Deuteronomy seems to remove any ‘myth’ or supernatural involvement by God with the world and Israel’s liberation, so finding that the Sabbath is not related to Creation but to a memorial of Israel’s slavery is not out of the question. God still brought Israel out of Egypt, but the story is set as a means to remember that a curse is followed by blessing of liberation.
“Observe the Sabbath day by keeping it holy, as the LORD your God has commanded you. You have six days each week for your ordinary work, but the seventh day is a Sabbath day of rest dedicated to the LORD your God. On that day no one in your household may do any work. This includes you, your sons and daughters, your male and female servants, your oxen and donkeys and other livestock, and any foreigners living among you. All your male and female servants must rest as you do. Remember that you were once slaves in Egypt, but the LORD your God brought you out with his strong hand and powerful arm. That is why the LORD your God has commanded you to rest on the Sabbath day. (Deu 5:12-15 NLT)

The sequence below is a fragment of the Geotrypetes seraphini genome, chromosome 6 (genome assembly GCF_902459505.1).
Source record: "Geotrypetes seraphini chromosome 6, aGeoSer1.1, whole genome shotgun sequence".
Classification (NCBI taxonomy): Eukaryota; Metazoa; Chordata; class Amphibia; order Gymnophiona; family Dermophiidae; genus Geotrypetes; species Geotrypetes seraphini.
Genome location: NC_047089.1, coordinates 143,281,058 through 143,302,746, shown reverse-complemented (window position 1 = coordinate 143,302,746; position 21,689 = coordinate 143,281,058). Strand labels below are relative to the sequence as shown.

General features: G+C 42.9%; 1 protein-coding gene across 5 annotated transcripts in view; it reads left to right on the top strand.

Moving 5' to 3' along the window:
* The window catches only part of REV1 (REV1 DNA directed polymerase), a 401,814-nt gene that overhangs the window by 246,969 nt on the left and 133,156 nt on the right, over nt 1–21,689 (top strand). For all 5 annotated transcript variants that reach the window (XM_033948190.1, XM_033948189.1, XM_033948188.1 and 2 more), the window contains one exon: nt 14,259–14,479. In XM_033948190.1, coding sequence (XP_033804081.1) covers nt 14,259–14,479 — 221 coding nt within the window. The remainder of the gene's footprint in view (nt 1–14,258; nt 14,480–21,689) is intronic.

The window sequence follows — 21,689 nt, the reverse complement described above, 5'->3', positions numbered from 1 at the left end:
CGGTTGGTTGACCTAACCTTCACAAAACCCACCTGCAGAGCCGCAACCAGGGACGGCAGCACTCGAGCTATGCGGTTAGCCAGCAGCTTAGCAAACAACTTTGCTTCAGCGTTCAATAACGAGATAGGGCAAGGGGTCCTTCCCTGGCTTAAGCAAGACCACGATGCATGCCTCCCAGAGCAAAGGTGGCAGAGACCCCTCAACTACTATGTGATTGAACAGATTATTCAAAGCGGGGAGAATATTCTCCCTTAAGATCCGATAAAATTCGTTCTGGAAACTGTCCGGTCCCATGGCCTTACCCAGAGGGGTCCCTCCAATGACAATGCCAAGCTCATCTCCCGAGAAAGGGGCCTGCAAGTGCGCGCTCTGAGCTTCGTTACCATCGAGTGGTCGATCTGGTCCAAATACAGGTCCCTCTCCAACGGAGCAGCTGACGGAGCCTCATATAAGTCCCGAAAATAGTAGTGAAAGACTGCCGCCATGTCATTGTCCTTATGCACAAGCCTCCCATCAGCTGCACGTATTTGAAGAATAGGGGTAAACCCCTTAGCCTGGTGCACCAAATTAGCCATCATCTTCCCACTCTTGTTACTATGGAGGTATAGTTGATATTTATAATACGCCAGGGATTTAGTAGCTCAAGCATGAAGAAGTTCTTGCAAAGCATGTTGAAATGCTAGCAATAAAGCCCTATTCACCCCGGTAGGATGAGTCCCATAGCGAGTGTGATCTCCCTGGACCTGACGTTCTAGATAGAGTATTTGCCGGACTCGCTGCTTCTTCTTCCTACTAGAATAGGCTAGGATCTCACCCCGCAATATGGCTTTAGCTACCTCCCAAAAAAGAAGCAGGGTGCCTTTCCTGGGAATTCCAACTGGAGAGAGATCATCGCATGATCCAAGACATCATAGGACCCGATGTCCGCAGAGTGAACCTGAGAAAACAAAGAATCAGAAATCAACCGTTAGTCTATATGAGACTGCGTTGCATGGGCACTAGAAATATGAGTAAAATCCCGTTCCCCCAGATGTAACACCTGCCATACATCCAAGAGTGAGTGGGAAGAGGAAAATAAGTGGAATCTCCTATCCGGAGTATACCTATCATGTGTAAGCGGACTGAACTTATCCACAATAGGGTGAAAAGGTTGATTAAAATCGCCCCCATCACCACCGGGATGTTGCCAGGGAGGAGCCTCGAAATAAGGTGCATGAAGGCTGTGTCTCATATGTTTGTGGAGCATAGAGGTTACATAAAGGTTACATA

Maybe the Sabbath could be considered the world’s first May Day…
Regardless or how we might wish to read into the text, the focus of the Sabbath here, and indeed various other memorials throughout the late book, is to call Israel’s attention to the fact that they were once slaves, accursed and then liberated. Creation is not explicitly mentioned in Deuteronomy, but seemingly, Israel’s connection to God comes through the Exodus. I might would use Amos to support this in which God compares the Exodus to other migrations of ancient peoples.
“Are you Israelites more important to me than the Ethiopians? ” asks the LORD. “I brought Israel out of Egypt, but I also brought the Philistines from Crete and led the Arameans out of Kir. (Amo 9:7 NLT)
But, what continues to separate Israel from the nations is God’s covenant promise to Israel as expressed in Deuteronomy. This book is a call for renewal in several ways, and renewal begins by remembering where you have come from. Israel was once in bondage (and it was again, no doubt, at the time of the compilation of Deuteronomy) and need to be reminded that God had once brought them out and would do so again. To this, the Sabbath was given to remind them that after bondage, there would be a day of liberation.